compro01 (777531) | about 8 months ago | (#45759023)

Unless 10 or more Conservatives or the Harper-appointed Governor-General spontaneously develop consciences, the next election isn't going to be for almost 2 years.

Re:Come on Canada (1)

Shadow of Eternity (795165) | about 8 months ago | (#45759177)

Doesn't the fucker have a term limit or something?

Re:Come on Canada (4, Interesting)

sandbagger (654585) | about 8 months ago | (#45759649)

Not in Canada but three or four terms is about the limit before people get tired of any politician. Moreover, I don't think much of 'Harper-ism' will survive Harper. Too much of his 'reforms' are based upon running the entire government off his desk.For example, not letting government scientists talk to the press unless the PMO understands what is being said, i.e.. nothing. Statistics Canada now actually appends footnotes saying that their work cannot be trusted because the statistical samples are now too small or otherwise do not meet best practices.

Moreover, Conservative judges have a way of ruling more for individual liberty than institutional liberties once they are ruling at lofty Olympian levels of the Supreme Court. Politicians keep being surprised by this.

Re:Come on Canada (1)

compro01 (777531) | about 8 months ago | (#45763889)

Doesn't the fucker have a term limit or something?

No such thing in Canada, at least on the federal level. The House of Commons has to stand for election at least once every 5 years (an election is typically called after about 4 years under majorities), but there's no legal limit on how long someone can stay in an MP's seat or the PM's office.

Also, Harper only first formed government in 2006 (minority), with reelections in 2008 (minority again) and 2011 (the current majority government). It have to be a pretty short term limit to kick in already.

What does Harper or the Cons have to do with this? (0)

Anonymous Coward | about 8 months ago | (#45764593)

You think it was any different under the prior Lib governments, or will be different under any future government? Silly naive child...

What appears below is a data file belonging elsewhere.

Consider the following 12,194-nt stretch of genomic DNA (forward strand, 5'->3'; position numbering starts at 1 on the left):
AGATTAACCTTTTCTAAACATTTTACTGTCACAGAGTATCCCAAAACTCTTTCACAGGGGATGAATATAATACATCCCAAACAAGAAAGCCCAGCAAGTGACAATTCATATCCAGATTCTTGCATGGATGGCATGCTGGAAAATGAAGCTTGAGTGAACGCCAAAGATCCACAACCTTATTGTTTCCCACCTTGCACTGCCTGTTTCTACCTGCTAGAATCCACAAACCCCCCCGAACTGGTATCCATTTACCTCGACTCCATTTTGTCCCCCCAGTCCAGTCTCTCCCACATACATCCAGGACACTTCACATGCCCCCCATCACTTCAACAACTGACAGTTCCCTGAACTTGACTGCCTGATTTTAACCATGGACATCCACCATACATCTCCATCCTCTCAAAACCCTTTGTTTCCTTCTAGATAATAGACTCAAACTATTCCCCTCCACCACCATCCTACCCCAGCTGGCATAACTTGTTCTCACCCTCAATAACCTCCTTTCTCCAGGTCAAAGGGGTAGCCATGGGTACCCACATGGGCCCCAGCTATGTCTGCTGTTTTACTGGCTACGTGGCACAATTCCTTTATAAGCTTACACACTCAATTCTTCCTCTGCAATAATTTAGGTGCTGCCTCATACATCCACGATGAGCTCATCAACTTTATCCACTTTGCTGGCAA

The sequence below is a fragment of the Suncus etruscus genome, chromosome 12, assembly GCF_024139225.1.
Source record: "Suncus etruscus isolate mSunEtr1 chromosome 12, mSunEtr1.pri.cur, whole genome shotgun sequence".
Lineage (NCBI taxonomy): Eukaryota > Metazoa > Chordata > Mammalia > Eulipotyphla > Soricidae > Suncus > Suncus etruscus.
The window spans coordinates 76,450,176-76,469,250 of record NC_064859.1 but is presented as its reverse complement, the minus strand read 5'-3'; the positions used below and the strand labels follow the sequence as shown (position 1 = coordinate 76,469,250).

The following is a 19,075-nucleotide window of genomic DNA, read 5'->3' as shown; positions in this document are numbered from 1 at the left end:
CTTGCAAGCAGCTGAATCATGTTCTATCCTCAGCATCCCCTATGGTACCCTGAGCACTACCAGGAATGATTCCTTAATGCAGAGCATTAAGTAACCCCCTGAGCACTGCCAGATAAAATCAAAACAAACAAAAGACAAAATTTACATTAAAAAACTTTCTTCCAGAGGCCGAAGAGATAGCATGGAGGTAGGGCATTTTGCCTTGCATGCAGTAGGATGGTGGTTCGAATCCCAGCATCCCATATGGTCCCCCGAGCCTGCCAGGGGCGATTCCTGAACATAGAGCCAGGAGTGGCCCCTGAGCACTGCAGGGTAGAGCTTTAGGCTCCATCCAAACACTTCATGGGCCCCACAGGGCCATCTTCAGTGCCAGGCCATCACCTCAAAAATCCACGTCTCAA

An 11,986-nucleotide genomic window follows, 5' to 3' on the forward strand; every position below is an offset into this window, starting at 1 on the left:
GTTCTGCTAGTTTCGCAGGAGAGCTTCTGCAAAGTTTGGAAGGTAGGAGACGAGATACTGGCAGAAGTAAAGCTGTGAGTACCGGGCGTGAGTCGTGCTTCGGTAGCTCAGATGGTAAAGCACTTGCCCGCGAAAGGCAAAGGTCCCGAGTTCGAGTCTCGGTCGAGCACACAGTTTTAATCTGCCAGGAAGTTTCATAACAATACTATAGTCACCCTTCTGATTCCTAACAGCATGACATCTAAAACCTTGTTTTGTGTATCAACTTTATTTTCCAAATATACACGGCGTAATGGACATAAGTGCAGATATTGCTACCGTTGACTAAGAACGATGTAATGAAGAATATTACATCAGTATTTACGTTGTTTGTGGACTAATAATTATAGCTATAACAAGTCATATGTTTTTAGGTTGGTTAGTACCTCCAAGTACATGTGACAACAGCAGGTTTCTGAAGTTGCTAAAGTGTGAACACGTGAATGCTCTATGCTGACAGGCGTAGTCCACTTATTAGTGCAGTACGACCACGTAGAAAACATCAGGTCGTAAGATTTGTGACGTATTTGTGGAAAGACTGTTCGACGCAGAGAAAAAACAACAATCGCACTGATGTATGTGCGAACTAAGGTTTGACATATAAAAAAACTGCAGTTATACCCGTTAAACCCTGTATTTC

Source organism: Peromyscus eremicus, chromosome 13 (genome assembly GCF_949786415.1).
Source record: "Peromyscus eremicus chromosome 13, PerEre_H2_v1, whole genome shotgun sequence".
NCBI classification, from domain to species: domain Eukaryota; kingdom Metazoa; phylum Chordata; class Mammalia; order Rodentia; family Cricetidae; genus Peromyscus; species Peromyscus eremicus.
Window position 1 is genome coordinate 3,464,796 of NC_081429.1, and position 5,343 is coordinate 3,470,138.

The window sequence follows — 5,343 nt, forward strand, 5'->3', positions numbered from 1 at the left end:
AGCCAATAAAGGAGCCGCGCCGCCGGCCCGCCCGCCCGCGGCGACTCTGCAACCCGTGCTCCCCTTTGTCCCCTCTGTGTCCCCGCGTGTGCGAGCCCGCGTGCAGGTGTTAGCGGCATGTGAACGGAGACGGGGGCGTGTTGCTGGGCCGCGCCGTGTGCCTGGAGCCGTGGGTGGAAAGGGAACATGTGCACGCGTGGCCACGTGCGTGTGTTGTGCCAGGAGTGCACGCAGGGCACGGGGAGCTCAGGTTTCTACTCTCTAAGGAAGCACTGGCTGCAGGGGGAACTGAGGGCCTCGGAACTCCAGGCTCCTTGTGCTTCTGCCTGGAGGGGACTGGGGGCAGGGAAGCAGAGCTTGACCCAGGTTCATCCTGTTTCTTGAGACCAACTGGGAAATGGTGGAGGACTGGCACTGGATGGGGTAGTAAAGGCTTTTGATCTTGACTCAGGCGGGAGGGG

POT (Personal Open Terminal) catching on (-1)

Anonymous Coward | about 8 months ago | (#45759053)

our best secrets are imaginary so no one will ever know anyway. Personal Open Terminals (POT) indicates a non-threatening stance. sooner than later, after browsing our personables (pictures of grandma, camp, pets...), our overlords would see that we are not of ill intent which may lessen their fear of us which is what spying is all about (fear). free the innocent stem cells

imf d afuck edup. kjjsy ahyijg. (-1)

Anonymous Coward | about 8 months ago | (#45759099)

Im jusy llite wow,,,, id ont even drinky that maych, but whenn i do m fiucking a, iget fucjed uop. party eoin biucthes,l wiojm.

Bend over and learn to like it... (-1)

Anonymous Coward | about 8 months ago | (#45759145)

There is absolutely NOTHING you can do about this.

For a start, all major parties support this process of allowing bureaucratic lies to be told to enable illegal activity to continue - and by no means only in the intelligence services. ALL parts of government operate in this manner.

So, if you really want to do something, as a starter you will need to completely overhaul the government/bureaucratic structure. You need to start with abolishing the western intelligence services in their present form, and getting rid of the party system.